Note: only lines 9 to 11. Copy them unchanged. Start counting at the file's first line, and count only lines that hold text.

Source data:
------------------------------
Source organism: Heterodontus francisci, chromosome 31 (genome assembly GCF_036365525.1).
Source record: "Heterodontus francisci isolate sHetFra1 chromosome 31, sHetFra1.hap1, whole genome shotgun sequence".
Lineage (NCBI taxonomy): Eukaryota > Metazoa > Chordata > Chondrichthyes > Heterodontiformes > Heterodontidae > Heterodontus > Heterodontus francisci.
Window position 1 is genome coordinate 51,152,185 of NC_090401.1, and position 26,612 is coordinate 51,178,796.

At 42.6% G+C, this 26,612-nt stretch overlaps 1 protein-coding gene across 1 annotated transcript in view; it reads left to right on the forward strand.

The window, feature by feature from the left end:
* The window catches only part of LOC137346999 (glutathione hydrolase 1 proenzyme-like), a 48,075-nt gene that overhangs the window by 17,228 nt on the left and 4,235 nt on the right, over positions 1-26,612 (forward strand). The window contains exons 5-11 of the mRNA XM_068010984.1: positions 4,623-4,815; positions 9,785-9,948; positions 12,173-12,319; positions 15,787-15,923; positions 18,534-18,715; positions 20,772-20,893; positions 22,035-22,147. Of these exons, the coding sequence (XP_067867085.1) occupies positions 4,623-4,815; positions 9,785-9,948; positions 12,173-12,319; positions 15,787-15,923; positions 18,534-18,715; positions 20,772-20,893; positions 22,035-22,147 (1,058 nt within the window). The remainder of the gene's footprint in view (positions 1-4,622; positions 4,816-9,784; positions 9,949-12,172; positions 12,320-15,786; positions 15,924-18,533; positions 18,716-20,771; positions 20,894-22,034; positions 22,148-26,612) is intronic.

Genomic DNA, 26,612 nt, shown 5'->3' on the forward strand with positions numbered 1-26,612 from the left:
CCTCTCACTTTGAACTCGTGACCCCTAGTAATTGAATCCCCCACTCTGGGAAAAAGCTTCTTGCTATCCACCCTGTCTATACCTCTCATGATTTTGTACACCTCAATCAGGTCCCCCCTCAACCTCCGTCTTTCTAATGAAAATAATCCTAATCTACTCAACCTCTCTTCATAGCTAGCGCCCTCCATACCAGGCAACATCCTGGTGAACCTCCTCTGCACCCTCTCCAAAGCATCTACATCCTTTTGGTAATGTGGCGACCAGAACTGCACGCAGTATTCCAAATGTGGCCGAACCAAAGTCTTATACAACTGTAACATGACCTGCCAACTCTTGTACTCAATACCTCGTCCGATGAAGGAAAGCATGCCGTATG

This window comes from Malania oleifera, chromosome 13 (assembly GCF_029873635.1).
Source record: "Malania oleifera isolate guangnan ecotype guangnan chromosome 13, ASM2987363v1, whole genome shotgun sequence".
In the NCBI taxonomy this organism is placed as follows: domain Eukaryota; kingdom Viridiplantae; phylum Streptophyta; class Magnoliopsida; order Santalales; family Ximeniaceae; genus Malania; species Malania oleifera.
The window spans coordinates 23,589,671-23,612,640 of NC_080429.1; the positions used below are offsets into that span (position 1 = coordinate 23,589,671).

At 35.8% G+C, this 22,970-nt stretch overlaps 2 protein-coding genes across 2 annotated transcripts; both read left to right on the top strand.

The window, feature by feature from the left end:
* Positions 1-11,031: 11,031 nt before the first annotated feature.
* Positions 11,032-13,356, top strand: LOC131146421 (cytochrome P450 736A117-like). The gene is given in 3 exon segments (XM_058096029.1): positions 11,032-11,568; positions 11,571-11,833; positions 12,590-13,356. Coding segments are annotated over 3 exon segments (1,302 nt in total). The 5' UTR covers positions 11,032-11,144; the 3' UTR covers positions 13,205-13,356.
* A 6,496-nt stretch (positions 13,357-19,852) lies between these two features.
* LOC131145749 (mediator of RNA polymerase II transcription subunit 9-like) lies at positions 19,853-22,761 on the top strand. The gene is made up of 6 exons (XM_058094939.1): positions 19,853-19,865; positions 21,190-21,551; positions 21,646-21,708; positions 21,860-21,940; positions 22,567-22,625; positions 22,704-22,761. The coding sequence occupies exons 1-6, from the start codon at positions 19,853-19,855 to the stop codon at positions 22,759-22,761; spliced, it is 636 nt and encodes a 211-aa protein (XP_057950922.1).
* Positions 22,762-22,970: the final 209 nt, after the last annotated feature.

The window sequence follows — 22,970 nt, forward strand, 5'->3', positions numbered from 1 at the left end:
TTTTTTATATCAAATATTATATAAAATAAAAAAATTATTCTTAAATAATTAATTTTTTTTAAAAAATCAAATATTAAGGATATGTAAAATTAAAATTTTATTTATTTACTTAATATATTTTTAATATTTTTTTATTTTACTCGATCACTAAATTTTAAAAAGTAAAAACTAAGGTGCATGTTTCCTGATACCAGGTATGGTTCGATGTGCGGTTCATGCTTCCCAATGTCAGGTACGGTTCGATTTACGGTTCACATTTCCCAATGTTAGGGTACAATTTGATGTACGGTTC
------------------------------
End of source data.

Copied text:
CCTCTCACTTTGAACTCGTGACCCCTAGTAATTGAATCCCCCACTCTGGGAAAAAGCTTCTTGCTATCCACCCTGTCTATACCTCTCATGATTTTGTACACCTCAATCAGGTCCCCCCTCAACCTCCGTCTTTCTAATGAAAATAATCCTAATCTACTCAACCTCTCTTCATAGCTAGCGCCCTCCATACCAGGCAACATCCTGGTGAACCTCCTCTGCACCCTCTCCAAAGCATCTACATCCTTTTGGTAATGTGGCGACCAGAACTGCACGCAGTATTCCAAATGTGGCCGAACCAAAGTCTTATACAACTGTAACATGACCTGCCAACTCTTGTACTCAATACCTCGTCCGATGAAGGAAAGCATGCCGTATG

This window comes from Malania oleifera, chromosome 13 (assembly GCF_029873635.1).
Source record: "Malania oleifera isolate guangnan ecotype guangnan chromosome 13, ASM2987363v1, whole genome shotgun sequence".